Peri-arrest Arrhythmias

General advice

Assessment and treatment of all arrhythmias should address two factors: the condition of the patient (stable versus unstable) and the nature of the arrhythmia.

Adverse signs

The presence or absence of adverse signs or symptoms will dictate the appropriate treatment for most arrhythmias. The following adverse factors indicate that a patient is unstable because of the arrhythmia:

Clinical evidence of low cardiac output - pallor, sweating, cold, clammy extremities (increased sympathetic activity), impaired consciousness or syncope (reduced cerebral blood flow), and hypotension (e.g. systolic blood pressure <90mmHg).

Excessive tachycardia - very high heart rates (e.g. >150 beats/minute) reduce coronary blood flow and can cause myocardial ischaemia. Broad-complex tachycardias are tolerated by the heart less well than narrow-complex tachycardias.

Excessive bradycardia - this is defined as a heart rate of <40 beats/minute, but rates of <60 beats/minute may not be tolerated by patients with poor cardiac reserve.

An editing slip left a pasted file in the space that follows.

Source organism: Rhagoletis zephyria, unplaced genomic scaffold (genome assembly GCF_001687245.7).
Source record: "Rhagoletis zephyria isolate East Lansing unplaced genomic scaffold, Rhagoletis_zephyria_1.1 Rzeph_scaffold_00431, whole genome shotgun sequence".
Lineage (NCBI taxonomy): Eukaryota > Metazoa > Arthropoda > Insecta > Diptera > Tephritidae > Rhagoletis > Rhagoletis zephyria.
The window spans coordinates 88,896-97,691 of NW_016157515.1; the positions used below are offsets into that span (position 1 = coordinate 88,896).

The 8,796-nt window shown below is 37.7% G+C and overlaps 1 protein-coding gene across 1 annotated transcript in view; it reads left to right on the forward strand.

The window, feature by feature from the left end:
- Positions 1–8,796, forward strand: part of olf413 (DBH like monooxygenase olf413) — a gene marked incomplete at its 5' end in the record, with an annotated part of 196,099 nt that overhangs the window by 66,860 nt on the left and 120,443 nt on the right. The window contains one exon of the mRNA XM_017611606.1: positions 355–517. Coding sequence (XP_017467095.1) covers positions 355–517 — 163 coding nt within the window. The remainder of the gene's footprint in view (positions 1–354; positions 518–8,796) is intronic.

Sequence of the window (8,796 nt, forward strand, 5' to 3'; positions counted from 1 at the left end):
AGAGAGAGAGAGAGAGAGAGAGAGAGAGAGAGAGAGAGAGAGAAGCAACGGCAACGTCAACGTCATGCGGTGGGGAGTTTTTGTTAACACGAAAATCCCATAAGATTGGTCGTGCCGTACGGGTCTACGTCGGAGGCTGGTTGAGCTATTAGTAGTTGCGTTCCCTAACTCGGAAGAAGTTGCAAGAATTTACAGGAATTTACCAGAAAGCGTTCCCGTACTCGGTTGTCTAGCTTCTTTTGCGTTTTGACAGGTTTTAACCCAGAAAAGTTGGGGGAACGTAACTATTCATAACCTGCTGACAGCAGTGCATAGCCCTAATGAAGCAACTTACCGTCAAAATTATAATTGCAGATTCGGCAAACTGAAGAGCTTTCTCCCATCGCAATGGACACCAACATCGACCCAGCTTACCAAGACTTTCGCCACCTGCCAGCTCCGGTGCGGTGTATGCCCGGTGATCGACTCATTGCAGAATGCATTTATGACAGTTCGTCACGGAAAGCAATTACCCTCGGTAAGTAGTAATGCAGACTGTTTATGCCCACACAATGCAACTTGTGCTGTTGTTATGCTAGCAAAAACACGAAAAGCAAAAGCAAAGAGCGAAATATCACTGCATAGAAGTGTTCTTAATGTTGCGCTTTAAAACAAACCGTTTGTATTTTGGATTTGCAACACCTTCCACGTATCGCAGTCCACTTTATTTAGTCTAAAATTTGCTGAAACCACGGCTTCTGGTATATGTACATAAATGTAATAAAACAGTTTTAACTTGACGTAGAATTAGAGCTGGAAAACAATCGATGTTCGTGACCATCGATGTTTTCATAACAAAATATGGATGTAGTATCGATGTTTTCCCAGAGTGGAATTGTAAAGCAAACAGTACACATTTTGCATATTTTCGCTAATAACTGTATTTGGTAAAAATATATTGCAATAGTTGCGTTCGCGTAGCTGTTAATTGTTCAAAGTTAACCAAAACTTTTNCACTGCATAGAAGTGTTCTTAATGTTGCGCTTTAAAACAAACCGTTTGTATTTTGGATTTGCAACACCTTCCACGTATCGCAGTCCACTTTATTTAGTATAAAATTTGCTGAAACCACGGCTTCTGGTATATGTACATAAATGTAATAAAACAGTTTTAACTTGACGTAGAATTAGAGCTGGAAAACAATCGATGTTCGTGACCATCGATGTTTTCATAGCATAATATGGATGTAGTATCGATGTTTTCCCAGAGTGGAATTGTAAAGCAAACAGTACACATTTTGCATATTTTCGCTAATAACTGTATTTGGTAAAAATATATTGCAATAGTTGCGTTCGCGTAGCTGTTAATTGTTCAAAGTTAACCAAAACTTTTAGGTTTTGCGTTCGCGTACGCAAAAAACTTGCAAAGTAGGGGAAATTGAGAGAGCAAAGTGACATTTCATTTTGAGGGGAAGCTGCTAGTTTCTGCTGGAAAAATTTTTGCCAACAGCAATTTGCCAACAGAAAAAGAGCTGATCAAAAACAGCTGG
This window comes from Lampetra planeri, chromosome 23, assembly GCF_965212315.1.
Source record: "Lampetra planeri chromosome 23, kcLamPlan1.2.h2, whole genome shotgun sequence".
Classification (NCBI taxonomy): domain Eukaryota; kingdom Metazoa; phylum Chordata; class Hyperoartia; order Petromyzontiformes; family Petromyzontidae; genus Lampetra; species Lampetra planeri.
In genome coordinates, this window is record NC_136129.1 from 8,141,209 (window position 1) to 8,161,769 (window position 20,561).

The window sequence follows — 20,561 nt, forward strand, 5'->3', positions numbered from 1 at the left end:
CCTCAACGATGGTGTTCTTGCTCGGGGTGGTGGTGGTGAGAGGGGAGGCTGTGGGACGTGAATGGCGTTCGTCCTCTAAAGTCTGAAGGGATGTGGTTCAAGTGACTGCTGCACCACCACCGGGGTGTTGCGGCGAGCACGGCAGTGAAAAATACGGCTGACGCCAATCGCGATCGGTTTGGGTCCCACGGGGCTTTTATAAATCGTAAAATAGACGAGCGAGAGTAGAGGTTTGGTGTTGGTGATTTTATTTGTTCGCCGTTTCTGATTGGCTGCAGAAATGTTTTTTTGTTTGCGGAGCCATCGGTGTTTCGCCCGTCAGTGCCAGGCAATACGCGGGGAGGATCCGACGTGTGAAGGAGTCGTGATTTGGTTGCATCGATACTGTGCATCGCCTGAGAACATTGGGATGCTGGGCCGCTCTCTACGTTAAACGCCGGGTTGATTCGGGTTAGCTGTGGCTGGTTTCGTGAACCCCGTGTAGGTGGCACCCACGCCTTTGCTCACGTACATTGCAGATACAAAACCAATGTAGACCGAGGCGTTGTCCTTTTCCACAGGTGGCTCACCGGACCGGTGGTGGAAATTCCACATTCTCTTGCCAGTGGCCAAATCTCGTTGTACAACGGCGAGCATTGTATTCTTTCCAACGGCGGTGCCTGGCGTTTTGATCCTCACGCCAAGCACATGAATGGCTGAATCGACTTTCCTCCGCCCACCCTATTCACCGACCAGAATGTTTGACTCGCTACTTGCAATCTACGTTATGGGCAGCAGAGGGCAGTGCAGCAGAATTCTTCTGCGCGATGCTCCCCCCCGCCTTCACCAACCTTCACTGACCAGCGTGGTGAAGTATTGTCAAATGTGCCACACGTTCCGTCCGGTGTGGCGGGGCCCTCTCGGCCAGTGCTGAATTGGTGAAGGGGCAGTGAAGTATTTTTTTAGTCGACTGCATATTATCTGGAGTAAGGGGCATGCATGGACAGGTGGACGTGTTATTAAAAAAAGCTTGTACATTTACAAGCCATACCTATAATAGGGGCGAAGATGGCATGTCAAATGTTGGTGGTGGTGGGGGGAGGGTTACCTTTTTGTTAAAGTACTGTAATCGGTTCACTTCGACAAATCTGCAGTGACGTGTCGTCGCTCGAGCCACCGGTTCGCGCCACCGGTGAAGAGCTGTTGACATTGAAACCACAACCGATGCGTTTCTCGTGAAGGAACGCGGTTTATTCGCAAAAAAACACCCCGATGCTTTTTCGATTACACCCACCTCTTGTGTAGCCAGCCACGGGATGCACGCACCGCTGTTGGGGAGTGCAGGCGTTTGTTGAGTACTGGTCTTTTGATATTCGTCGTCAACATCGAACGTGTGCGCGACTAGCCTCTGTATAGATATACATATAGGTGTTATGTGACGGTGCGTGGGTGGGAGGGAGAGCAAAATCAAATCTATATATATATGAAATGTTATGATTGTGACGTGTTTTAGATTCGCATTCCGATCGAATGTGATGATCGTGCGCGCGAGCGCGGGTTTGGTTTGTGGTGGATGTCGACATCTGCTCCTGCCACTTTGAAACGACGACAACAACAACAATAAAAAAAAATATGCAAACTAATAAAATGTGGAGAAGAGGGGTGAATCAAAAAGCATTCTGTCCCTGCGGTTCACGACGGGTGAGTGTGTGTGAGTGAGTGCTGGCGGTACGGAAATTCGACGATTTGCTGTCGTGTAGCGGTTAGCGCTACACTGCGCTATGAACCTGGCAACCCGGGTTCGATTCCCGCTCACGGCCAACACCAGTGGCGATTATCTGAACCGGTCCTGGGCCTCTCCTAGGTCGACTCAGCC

Heart failure - pulmonary oedema indicates failure of the left ventricle, and raised jugular venous pressure and hepatic engorgement indicate failure of the right ventricle.

Chest pain - the presence of chest pain implies that the arrhythmia, particularly a tachyarrhythmia, is causing myocardial ischaemia.

Treatment options

Having determined the rhythm and presence or absence of adverse signs, there are broadly three options for immediate treatment:

  • Anti-arrhythmic (and other) drugs
  • Attempted electrical cardioversion
  • Cardiac pacing

Anti-arrhythmic drugs act more slowly and less reliably than electrical cardioversion in converting a tachycardia to sinus rhythm. Thus, drugs tend to be reserved for stable patients without adverse signs, and electrical cardioversion is usually the preferred treatment for the unstable patient displaying adverse signs.

Once an arrhythmia has been treated successfully, repeat the 12-lead ECG to enable detection of any underlying abnormalities that may require long-term therapy.

Tachycardia - treatment algorithm

Reproduced with the kind permission of the Resuscitation Council (UK)

Bradycardia - treatment algorithm

Reproduced with the kind permission of the Resuscitation Council (UK)


Guideline reviewed: May 2023

Page last updated: June 2023